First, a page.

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Every kilowatt-hour counts – how do you know how much energy you consume

18 November 2022

Energy consumption per household depends on a number of variables such as the size of the home, its location, the construction materials used, the number of people living in the household, the number, power and frequency of use of electrical appliances. Thus, the principle applies that the bigger and older the home, the more people there are in the household and the older and more appliances are used – the higher the energy consumption will be.

According to the INS, energy consumption in Romania increased by +7.9% in 2021, compared to 2020. Increases were recorded in all economic activities, but the most significant was that generated by population consumption. As a share of the total final energy consumption, population consumption kept its first place (34.5%), followed by transport and industry, with 27.5% and 27.1% respectively – SOURCE 1, SOURCE 2, SOURCE 3.

Find details on how to read the meter depending on the type you have installed on the dedicated website!

In 2022, for the first eight months, amid the unprecedented increase in energy prices, the final consumption of electricity was 35,151.9 million kWh, 5.3% lower than the corresponding period of 2021, while the consumption of final electricity in the economy decreased by 4.5%. Public lighting increased by 3.8% and household consumption decreased by 7.7%, even though the price was capped. People have been much more careful with what they consume. Eliminating energy waste is a natural and very useful action regardless of how much it costs our utilities. Conventional energy resources are polluting and will gradually be replaced by clean energy sources.


The biggest consumers of energy inside the house

There are many ways we can reduce energy consumption in our homes. The first step is to understand which appliances use the most power, then find ways to optimize how we use them. Room heating and cooling, as well as the water heating system, account for almost 80% of household energy consumption. Electricity used for lighting and most electrical appliances accounts for 14.5% (this excludes the use of electricity to power the main heating, cooling or cooking systems), while the proportion used for water heating is slightly higher at 15.1% – SOURCE.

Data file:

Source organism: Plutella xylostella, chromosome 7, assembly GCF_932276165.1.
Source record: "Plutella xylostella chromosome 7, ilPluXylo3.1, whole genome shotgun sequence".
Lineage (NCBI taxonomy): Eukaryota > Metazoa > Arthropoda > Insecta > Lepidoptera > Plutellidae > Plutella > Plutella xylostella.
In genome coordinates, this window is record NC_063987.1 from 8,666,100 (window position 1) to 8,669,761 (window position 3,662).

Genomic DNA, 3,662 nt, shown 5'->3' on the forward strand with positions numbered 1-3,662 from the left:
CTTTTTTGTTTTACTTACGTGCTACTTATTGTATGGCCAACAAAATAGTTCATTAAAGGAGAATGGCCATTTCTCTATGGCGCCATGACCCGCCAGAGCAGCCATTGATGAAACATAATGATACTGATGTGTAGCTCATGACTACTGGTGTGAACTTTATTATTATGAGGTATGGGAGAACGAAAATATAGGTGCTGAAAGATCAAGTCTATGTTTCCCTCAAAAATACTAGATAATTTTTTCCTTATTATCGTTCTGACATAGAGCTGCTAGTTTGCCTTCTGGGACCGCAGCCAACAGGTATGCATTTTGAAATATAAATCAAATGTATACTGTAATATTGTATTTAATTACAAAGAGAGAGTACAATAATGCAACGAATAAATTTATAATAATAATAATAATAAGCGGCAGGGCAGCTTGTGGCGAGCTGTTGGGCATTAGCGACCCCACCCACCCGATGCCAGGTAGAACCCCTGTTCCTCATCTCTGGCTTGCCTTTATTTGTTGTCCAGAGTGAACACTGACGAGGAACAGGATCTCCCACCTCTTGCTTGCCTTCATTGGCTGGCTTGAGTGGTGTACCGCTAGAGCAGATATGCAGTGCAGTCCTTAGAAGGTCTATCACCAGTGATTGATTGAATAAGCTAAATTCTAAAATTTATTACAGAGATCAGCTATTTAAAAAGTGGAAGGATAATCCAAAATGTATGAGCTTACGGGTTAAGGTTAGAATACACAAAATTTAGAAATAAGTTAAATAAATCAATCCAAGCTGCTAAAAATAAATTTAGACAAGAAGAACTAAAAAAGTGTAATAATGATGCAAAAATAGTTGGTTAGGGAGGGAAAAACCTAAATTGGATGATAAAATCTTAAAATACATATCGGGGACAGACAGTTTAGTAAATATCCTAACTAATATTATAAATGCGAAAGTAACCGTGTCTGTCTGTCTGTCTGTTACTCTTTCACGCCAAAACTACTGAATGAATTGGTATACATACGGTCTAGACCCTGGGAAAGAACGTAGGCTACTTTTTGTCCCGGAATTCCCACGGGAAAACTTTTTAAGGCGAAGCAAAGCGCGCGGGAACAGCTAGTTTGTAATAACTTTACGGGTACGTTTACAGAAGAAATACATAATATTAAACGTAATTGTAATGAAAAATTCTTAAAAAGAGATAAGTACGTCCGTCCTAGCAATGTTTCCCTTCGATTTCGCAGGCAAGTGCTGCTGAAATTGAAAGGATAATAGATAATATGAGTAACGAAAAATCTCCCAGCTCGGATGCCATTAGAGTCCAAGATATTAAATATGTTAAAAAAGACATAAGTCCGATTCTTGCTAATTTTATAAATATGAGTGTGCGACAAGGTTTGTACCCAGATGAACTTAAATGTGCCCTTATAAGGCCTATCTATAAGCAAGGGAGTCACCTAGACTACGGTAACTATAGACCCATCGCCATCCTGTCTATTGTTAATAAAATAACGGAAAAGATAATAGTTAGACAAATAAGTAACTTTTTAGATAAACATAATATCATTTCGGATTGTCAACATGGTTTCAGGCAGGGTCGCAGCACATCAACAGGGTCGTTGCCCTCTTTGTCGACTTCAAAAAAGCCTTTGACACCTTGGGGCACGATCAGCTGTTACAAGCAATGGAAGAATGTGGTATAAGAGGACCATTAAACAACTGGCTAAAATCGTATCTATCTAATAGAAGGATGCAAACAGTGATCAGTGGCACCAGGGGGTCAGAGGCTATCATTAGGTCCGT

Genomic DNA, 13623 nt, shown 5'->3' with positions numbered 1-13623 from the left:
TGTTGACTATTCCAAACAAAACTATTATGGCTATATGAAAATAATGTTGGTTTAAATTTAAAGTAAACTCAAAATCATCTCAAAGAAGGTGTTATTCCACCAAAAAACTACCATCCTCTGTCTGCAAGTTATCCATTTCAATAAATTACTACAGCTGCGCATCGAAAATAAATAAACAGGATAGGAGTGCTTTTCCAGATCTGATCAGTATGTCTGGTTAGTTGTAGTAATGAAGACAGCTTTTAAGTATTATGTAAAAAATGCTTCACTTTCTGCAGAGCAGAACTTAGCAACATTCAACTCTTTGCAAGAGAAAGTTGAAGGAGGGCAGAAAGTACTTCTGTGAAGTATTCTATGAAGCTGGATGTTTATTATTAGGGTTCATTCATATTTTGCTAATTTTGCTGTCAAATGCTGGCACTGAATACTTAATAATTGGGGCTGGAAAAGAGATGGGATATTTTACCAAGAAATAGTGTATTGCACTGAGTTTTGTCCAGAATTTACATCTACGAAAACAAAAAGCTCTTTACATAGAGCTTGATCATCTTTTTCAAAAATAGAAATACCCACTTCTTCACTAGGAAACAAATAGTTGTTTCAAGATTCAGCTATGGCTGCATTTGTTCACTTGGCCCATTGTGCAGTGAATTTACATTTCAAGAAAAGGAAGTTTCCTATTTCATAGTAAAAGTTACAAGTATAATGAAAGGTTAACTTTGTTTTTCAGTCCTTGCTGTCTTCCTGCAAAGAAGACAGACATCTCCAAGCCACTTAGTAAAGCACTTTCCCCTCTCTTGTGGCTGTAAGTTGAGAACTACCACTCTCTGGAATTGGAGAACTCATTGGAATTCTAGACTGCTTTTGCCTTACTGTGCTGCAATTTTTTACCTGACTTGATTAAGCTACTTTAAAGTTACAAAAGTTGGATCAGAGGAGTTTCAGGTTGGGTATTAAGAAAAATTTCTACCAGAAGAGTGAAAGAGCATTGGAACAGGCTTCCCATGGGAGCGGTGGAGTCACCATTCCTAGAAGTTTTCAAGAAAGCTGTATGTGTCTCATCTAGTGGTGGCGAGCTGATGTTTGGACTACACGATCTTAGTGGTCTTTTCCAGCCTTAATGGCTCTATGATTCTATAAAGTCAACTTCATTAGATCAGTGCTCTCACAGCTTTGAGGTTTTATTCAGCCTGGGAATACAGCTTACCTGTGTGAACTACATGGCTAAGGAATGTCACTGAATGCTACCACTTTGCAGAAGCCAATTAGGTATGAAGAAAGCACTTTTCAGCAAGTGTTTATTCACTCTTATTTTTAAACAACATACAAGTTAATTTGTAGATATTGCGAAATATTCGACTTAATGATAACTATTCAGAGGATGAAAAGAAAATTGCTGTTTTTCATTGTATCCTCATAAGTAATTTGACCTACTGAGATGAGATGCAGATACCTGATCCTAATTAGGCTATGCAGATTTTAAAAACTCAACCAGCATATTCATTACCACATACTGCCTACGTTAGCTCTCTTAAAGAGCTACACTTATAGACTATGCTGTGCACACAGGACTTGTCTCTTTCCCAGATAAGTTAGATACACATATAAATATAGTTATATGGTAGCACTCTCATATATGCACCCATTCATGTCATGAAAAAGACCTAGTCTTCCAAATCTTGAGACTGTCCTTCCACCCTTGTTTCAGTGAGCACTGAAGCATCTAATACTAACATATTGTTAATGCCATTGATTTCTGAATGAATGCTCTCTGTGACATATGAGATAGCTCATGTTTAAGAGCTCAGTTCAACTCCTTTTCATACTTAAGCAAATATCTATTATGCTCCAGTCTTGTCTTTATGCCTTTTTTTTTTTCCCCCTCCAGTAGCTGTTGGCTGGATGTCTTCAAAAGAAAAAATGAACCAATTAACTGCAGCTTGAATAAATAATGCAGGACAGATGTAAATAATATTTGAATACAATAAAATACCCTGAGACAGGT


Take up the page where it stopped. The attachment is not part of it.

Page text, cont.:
In the kitchen, the refrigerator is one of the household appliances with an annual consumption that can vary from 170 to 500 kWh, depending on the energy class. The induction hob consumes over 200 kWh/year. The washing machine consumes approximately 270 kWh annually, and the clothes dryer between 200 and 500 kWh. In the living room, the TV produces the highest annual consumption, over 400 kWh, for 4 hours of daily operation. For equipment that cannot be disconnected from electricity, such as refrigerators or freezers, it is advisable to purchase models with high energy efficiency, class A. The weight of the savings achieved, but also the reduction of the negative impact on the environment, are clear arguments for replacing the equipment used appliances.

Energy saving means controlling consumption without compromising comfort, and consumers need to know that they can do this through simple gestures, from using lighting fixtures and appliances with low energy consumption to larger and more expensive projects such as insulation heating of the home or the installation of photovoltaic panels.


How do we monitor home consumption?

Knowing the electrical energy consumption of household appliances is always the first step towards saving electricity. Before we start reducing electricity, it is very important to measure the electricity consumption of all connected appliances.

A quick way to find out consumption data is to use wattmeters. These are smart sockets that allow determining the amount of electricity consumed by a piece of equipment in a certain time unit and calculating its cost, according to the specific tariff for 1 kWh.

But the best way to keep your energy consumption under control is the meter data. By reading the monthly consumption index and sending it to the supplier with whom you have the contract, you will pay for the energy actually consumed, not the estimated one, and the adjustments will be modest. Knowing energy consumption data helps to evaluate costs, plan them and, if necessary, reduce energy waste. The energy we don’t use or save is the most important resource we have at our disposal, not only to optimize the costs on our bills, but also to protect the environment.

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